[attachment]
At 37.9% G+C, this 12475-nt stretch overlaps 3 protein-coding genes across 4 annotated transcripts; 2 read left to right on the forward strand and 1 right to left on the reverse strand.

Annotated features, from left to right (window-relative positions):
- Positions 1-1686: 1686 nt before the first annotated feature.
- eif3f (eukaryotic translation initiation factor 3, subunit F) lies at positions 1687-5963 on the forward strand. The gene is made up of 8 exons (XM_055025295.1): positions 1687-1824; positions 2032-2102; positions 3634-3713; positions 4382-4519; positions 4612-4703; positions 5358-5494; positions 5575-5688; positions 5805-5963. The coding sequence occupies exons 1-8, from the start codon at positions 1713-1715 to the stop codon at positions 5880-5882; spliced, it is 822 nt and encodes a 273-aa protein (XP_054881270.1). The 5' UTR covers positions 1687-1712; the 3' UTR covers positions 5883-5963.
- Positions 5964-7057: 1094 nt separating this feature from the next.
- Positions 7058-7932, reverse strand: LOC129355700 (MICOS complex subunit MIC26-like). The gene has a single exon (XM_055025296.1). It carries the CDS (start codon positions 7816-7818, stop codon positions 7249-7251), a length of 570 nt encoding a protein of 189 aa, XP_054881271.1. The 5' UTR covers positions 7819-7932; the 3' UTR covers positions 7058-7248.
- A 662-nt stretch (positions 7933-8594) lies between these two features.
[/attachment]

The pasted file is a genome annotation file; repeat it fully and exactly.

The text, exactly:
At 37.9% G+C, this 12475-nt stretch overlaps 3 protein-coding genes across 4 annotated transcripts; 2 read left to right on the forward strand and 1 right to left on the reverse strand.

Annotated features, from left to right (window-relative positions):
- Positions 1-1686: 1686 nt before the first annotated feature.
- eif3f (eukaryotic translation initiation factor 3, subunit F) lies at positions 1687-5963 on the forward strand. The gene is made up of 8 exons (XM_055025295.1): positions 1687-1824; positions 2032-2102; positions 3634-3713; positions 4382-4519; positions 4612-4703; positions 5358-5494; positions 5575-5688; positions 5805-5963. The coding sequence occupies exons 1-8, from the start codon at positions 1713-1715 to the stop codon at positions 5880-5882; spliced, it is 822 nt and encodes a 273-aa protein (XP_054881270.1). The 5' UTR covers positions 1687-1712; the 3' UTR covers positions 5883-5963.
- Positions 5964-7057: 1094 nt separating this feature from the next.
- Positions 7058-7932, reverse strand: LOC129355700 (MICOS complex subunit MIC26-like). The gene has a single exon (XM_055025296.1). It carries the CDS (start codon positions 7816-7818, stop codon positions 7249-7251), a length of 570 nt encoding a protein of 189 aa, XP_054881271.1. The 5' UTR covers positions 7819-7932; the 3' UTR covers positions 7058-7248.
- A 662-nt stretch (positions 7933-8594) lies between these two features.